We hear a lot about recalls these days. But last night it wasn’t ground turkey, cantaloupes, or peanut butter that was taken off the market. It was one of the most hotly contested pesticides in recent memory: methyl iodide. As reported by the San Jose Mercury News, Arysta Lifescience, the makers of the fumigant, announced on Tuesday evening that they’d be suspending sales of the product (also known as Midas) in all U.S. markets.
In California, where methyl iodide was being slowly phased into use as a replacement for the ozone-depleting methyl bromide, farming communities have spent the year protesting. Several Central Coast counties even banned the chemical, which is used to sterilize the soil before strawberries and other high-dollar row crops are planted. Amy Yoder, head of Arysta LifeScience North American, was sufficiently vague when speaking to the San Jose Mercury News about the company’s withdrawal, and she said the company’s decision was based “on its economic viability in the U.S. marketplace.”
It may have also had something to do with the fact that California Gov. Jerry Brown has recently appointed Brian Leahy, a former organic farmer, as the head of the state’s Department of Pesticide Regulation. Or the fact that, just a month into the job, Leahy authorized a half-million dollar project to explore less toxic alternatives to fumigants. Adding to the strikes against Arysta, Pesticide Action Network (PAN) also announced yesterday a new round of evidence that a pesticide called Chloropicrin, which is used in conjunction with methyl iodide, had been found in the air in every site they tested near the farming operations conducted by Driscoll’s, the nation’s largest strawberry distributor. The press release read:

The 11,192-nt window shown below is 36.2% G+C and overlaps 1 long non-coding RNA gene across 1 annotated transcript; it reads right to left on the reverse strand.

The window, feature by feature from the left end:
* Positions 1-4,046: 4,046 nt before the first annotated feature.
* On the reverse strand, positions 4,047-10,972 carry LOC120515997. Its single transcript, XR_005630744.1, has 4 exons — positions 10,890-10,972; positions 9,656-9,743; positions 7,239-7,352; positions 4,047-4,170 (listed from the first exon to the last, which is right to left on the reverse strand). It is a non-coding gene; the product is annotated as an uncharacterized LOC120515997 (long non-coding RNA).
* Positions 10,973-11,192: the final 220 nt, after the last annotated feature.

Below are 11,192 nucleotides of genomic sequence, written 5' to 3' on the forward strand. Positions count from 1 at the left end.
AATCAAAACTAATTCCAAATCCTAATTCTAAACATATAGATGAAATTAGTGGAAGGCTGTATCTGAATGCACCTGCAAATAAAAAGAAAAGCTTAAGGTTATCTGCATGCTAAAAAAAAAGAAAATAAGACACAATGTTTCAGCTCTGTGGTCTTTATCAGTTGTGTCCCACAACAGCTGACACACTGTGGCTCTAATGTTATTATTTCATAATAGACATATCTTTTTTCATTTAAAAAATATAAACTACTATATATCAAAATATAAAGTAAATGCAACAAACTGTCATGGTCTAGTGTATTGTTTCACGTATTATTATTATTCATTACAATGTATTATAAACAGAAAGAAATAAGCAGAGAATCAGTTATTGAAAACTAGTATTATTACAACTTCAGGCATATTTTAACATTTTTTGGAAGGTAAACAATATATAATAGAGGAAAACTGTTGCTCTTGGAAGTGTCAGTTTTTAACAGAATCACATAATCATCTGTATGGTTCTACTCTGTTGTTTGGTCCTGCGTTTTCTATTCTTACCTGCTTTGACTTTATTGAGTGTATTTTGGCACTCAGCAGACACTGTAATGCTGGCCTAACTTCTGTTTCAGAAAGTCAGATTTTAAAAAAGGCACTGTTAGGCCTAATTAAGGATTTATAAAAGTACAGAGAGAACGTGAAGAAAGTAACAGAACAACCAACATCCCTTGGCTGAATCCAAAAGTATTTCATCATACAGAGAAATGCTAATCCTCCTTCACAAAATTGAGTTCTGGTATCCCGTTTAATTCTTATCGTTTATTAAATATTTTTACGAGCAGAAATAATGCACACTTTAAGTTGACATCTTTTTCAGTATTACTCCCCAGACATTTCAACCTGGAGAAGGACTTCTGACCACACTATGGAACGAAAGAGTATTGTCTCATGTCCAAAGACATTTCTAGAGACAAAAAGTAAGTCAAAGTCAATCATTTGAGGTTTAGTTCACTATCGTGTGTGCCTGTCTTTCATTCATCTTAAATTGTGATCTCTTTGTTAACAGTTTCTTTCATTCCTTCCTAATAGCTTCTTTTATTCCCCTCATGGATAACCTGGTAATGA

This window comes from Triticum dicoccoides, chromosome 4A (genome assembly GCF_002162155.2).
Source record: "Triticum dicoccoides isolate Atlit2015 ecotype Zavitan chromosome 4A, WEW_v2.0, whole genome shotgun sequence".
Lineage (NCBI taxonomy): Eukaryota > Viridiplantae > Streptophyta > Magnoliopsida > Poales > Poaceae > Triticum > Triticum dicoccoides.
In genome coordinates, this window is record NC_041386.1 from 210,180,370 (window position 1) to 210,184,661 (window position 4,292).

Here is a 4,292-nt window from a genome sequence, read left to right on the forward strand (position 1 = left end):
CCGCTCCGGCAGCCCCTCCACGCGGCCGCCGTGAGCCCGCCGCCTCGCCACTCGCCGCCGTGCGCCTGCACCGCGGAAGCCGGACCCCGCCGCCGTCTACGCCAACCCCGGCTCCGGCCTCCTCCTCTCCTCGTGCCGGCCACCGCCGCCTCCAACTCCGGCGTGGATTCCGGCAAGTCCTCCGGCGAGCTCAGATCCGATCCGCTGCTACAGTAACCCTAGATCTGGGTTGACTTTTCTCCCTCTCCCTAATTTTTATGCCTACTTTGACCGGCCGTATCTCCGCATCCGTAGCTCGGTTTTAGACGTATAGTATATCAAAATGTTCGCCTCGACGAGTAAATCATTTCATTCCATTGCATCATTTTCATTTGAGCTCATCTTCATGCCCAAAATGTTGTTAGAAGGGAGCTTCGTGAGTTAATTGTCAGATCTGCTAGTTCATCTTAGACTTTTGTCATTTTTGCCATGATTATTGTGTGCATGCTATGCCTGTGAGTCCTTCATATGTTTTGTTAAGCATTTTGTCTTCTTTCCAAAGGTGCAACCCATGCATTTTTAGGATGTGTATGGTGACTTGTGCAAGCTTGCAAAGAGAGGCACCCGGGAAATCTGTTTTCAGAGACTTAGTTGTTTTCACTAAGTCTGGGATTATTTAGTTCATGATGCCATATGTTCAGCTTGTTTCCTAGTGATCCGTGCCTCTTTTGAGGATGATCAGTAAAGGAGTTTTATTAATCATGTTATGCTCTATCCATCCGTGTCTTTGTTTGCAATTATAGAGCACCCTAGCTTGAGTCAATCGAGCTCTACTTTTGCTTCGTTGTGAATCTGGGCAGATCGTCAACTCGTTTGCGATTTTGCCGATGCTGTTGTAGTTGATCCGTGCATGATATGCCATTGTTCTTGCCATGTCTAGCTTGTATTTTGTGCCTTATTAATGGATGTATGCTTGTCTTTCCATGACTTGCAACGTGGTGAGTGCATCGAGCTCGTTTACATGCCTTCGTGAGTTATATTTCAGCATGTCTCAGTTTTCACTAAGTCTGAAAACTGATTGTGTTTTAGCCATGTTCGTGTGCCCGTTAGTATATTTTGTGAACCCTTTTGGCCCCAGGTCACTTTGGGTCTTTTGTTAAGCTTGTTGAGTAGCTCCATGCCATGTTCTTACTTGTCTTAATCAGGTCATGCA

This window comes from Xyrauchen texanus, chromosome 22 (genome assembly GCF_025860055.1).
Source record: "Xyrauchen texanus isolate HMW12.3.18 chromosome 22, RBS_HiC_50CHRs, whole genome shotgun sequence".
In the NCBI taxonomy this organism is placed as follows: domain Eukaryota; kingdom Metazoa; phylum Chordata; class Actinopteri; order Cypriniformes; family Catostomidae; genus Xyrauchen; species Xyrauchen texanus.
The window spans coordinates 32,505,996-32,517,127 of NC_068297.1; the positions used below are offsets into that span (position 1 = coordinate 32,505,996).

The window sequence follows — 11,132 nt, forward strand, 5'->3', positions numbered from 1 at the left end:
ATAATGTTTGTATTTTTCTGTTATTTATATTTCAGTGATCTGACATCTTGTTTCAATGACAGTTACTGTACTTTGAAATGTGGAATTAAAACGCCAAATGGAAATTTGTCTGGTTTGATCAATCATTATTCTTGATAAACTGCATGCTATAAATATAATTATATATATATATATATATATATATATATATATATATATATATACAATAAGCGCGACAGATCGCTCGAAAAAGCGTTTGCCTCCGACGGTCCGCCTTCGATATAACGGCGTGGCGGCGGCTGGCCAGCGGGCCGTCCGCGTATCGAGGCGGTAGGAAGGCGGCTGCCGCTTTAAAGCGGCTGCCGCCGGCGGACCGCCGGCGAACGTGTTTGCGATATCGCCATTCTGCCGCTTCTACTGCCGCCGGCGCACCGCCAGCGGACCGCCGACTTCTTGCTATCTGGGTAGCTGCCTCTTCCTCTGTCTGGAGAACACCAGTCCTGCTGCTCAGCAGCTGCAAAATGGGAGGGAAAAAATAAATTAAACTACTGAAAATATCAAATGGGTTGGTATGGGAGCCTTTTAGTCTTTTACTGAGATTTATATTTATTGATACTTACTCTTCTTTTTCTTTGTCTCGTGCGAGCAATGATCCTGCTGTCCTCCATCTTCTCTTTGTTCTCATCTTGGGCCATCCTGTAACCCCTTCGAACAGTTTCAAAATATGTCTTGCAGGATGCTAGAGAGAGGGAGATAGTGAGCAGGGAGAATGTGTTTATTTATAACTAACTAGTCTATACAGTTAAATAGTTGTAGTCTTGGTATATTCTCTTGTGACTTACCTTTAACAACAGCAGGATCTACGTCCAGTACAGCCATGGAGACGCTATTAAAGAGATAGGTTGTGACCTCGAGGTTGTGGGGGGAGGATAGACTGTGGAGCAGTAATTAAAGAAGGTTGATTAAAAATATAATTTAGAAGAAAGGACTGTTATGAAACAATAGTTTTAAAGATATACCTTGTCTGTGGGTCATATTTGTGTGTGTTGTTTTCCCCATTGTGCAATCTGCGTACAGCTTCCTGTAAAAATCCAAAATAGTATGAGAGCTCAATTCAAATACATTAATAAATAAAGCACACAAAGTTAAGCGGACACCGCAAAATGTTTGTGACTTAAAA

“This study illustrates how readily fumigants can move away from where they are applied at levels that can have serious health impacts on neighbors,” said Dr. Susan Kegley, consulting chemist for Pesticide Action Network. “Methyl iodide evaporates even more readily from soil than chloropicrin does, and used in conjunction, these two fumigants will pack a carcinogenic punch that no one should have to tolerate.”
It’s too early to know what Arysta’s decision will mean for California’s conventional strawberry farmers, who produce the popular fruit for around 80 percent of the nation, and are just this month beginning to harvest their first crops of the season. Although methyl bromide has been officially phased out of use, many farmers still have what is called a critical use exemption, meaning they can prove that “the specific use is critical because the lack of availability of methyl bromide for that use would result in a significant market disruption and there are no technically and economically feasible alternatives or substitutes available.”
In other words, the loophole is big enough to plant a field of strawberries in. And it may now be years before methyl bromide is truly, completely phased out. But, considering what a well-documented danger methyl iodide posed to farm communities, methyl bromide may be the lesser evil for the moment. Not only is methyl iodide listed as a carcinogen on the state’s own Safe Drinking Water and Toxic Enforcement Act of 1986, but, according to PAN, it is also a source of thyroid toxicity, neurotoxicity, and reproductive toxicity.
Either way, we may soon see an end to the era of cheap, conventionally grown strawberries and the often wasteful behavior that comes with them, like this jaw-dropping 2010 video of a Florida strawberry farmer plowing under half his crop for the year because the market was flooded.
At the moment, however, I’m thinking of the high school I visited last fall in the midst of the Monterey County strawberry fields, where teachers and students were working furiously to have their concerns about the carcinogen heard by the outside world. Many of the kids in that area are the children and grandchildren of farmworkers, and I have no doubt they’ll have challenges ahead of all kinds. But for now, they have one less thing to worry about.
Photo: Sarah Cady
Originally published on Grist